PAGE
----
Butterfly shows trouble is waiting in the wings - Fewer than 100 Poweshiek skipperlings in Canada

For the past several winters, conservationist Cary Hamel has held his breath, hoping an endangered species of butterfly will emerge from cocoons in the summer. When the Poweshiek skipperling butterfly (Oarisma poweshiek) emerged again this year near Vita, Hamel was relieved, despite estimates that say there are fewer than 100 left in Canada. The small winged creature is orange and black, but not patterned in the eye-catching way of other butterflies. And that’s why people seem to care less about them, according to Hamel, the conservation science manager for the Nature Conservancy of Canada’s Manitoba region. "It’s not as showy and beautiful as some other endangered species, like monarch butterflies or polar bears," he said. But the role they play in the ecosystem is the same as other pollinators. The butterflies are essential to flower reproduction. In particular, the Poweshiek skipperling pollinates black-eyed susan flowers. "What we are most concerned about, in any ecosystem when you start to lose species, is what they call a cascading effect.... If you’re losing this species, you’ll probably be losing other species," said Richard Westwood, chairman of environmental studies and sciences at the University of Winnipeg. Researchers don’t fully understand why the species has declined, and Hamel says more research is needed on the rare insect. "The consequences of a disruption or disappearance of any (ecosystem’s) animals or plants, like the skipperling, can lead to changes that are impossible to fully understand until it’s too late to reverse," he said.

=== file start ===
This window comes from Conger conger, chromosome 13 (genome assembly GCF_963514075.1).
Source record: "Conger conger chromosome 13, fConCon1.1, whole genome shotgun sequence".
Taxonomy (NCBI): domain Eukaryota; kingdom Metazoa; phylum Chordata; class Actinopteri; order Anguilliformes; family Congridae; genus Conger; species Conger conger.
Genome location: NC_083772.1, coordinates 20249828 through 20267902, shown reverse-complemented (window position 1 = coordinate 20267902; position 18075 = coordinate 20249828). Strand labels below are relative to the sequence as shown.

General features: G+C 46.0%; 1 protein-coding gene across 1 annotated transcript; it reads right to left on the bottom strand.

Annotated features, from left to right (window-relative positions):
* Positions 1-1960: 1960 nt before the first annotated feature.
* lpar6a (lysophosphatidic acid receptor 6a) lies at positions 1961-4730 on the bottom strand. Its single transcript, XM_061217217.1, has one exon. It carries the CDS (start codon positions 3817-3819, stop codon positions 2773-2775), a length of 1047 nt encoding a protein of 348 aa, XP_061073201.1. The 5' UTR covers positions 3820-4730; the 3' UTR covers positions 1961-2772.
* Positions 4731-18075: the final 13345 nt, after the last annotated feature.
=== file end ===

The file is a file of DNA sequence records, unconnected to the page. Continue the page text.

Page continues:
Source: Winnipeg Free Press, 07/20/2017